Does ID presuppose a mechanistic view of nature?
|April 18, 2010||Posted by William Dembski under Intelligent Design|
Thomas and Aristotle have loomed large on this blog recently. I would like to have weighed in on these discussions, but I have too many other things on my plate right now. I therefore offer this brief post.
One critic, going after me directly, asserts that I’m committed to a mechanical view of nature and that I develop ID in ways inimical to an Aristotelian-Thomistic understanding of nature, according to which nature operates by formal and final causes. Life, according to this view, would be natural rather than artifactual. ID, by contrast, is supposed to demand an artifactual understanding of life.
I don’t think this criticism hits the mark. I have to confess that I’ve always been much more a fan of Plato than of Aristotle, and so I don’t quite see the necessity of forms being realized in nature along strict Aristotelian lines. Even so, nothing about ID need be construed as inconsistent with Aristotle and Thomas.
ID’s critique of naturalism and Darwinism should not be viewed as offering a metaphysics of nature but rather as a subversive strategy for unseating naturalism/Darwinism on their own terms. The Darwinian naturalists have misunderstood nature, along mechanistic lines, but then use this misunderstanding to push for an atheistic worldview.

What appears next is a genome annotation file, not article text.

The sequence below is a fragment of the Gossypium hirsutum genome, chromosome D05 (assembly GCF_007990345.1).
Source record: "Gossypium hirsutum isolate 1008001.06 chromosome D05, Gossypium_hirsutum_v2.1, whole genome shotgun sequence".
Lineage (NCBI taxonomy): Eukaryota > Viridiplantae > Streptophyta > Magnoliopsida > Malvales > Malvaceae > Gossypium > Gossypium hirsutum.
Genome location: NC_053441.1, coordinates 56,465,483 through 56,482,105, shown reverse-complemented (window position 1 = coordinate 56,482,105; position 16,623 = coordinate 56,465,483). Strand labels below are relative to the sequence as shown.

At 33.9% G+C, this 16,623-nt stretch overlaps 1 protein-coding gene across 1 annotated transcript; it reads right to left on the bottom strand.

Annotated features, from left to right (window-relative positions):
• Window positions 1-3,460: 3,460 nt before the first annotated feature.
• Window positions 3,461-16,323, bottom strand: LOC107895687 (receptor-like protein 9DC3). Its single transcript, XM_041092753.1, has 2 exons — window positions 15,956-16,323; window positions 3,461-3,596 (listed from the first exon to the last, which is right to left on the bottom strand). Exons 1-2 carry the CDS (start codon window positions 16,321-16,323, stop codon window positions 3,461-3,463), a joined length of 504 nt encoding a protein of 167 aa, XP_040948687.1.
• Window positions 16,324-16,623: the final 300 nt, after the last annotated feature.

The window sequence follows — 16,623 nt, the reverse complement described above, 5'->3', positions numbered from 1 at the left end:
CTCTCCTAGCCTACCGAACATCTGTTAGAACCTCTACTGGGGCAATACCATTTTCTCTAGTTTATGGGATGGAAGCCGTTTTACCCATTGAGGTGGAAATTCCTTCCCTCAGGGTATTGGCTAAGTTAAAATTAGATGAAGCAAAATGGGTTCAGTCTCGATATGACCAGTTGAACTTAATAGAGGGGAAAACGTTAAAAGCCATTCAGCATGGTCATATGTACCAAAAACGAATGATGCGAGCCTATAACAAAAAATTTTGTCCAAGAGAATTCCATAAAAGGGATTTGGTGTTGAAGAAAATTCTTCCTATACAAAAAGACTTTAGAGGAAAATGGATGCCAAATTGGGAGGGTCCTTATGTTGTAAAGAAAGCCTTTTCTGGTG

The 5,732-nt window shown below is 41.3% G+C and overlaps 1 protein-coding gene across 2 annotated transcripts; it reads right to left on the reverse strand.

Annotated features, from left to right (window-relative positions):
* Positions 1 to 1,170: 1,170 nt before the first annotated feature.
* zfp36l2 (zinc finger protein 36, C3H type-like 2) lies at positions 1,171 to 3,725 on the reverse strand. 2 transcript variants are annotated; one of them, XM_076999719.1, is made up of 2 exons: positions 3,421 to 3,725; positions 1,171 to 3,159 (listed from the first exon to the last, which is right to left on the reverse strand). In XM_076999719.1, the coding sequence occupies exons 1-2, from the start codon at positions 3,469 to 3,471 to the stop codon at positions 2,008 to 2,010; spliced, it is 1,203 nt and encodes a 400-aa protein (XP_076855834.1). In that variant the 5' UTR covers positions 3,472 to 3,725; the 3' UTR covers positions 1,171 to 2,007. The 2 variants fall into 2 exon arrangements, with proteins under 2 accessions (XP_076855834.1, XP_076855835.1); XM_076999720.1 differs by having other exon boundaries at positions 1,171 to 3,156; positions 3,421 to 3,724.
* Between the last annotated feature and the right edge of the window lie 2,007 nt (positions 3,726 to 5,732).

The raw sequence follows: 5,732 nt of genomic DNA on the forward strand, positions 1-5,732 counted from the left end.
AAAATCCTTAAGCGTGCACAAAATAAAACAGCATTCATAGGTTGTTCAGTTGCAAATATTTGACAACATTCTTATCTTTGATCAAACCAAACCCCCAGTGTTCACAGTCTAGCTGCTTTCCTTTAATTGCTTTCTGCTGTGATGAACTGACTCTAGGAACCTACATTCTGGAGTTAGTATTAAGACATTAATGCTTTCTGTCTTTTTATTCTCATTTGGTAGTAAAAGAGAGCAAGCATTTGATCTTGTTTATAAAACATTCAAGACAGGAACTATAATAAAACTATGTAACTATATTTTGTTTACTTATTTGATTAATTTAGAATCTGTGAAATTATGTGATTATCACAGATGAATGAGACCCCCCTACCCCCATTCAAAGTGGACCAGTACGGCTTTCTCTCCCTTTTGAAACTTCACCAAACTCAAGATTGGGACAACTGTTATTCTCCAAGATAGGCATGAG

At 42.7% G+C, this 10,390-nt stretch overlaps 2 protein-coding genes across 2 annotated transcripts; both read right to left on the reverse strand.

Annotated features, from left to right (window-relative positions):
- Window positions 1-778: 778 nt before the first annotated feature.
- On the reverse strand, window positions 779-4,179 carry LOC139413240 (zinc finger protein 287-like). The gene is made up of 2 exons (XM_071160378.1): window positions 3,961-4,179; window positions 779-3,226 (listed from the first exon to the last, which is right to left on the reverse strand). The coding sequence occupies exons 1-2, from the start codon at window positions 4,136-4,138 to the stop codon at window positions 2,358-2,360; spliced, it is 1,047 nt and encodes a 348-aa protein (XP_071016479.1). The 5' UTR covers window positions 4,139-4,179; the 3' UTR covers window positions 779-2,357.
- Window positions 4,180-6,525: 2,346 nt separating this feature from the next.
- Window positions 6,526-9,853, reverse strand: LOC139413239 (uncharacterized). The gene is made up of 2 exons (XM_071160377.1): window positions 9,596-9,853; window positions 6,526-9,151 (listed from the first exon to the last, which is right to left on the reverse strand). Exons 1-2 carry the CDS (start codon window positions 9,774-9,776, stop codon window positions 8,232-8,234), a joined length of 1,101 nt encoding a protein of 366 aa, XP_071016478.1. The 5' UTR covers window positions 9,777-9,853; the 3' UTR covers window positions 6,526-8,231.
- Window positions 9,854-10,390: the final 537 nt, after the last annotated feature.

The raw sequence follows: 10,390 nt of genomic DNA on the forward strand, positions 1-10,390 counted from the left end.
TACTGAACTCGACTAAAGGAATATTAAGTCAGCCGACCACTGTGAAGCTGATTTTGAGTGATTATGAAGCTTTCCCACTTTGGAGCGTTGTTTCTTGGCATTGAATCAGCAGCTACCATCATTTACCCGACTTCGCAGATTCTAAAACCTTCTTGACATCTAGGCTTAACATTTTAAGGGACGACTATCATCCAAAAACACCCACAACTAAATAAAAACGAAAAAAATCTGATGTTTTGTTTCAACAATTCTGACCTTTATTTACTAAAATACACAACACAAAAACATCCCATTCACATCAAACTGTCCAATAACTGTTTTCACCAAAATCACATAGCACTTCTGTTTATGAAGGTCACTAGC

ID is willing, arguendo, to consider nature as mechanical and then show that the mechanical principles by which nature is said to operate are incomplete and point to external sources of information (cf. the work of the Evolutionary Informatics Lab — www.evoinfo.org). This is not to presuppose mechanism in the strong sense of regarding it as true. It is simply to grant it for the sake of argument — an argument that is culturally significant and that needs to be prosecuted.
This is not to minimize the design community’s work on the design inference/explanatory filter/irreducible-specified-functional complexity. ID has uncovered scientific markers that show where design is. But pointing up where design is, is not to point up where design isn’t.
For the Thomist/Aristotelian, final causation and thus design is everywhere. Fair enough. ID has no beef with this. As I’ve said (till the cows come home, though Thomist critics never seem to get it), the explanatory filter has no way or ruling out false negatives (attributions of non-design that in fact are designed). I’ll say it again, ID provides scientific evidence for where design is, not for where it isn’t.
What exactly then is the nature of nature? That’s the topic of a conference I helped organize at Baylor a decade ago and whose proceedings (suitably updated) are coming out this year (see here). ID is happy to let a thousand flowers bloom with regard to the nature of nature provided it is not a mechanistic, self-sufficing view of nature.
This may sound self-contradictory (isn’t ID always talking about mechanisms displayed by living forms?), but it is not. As I explain in THE DESIGN REVOLUTION: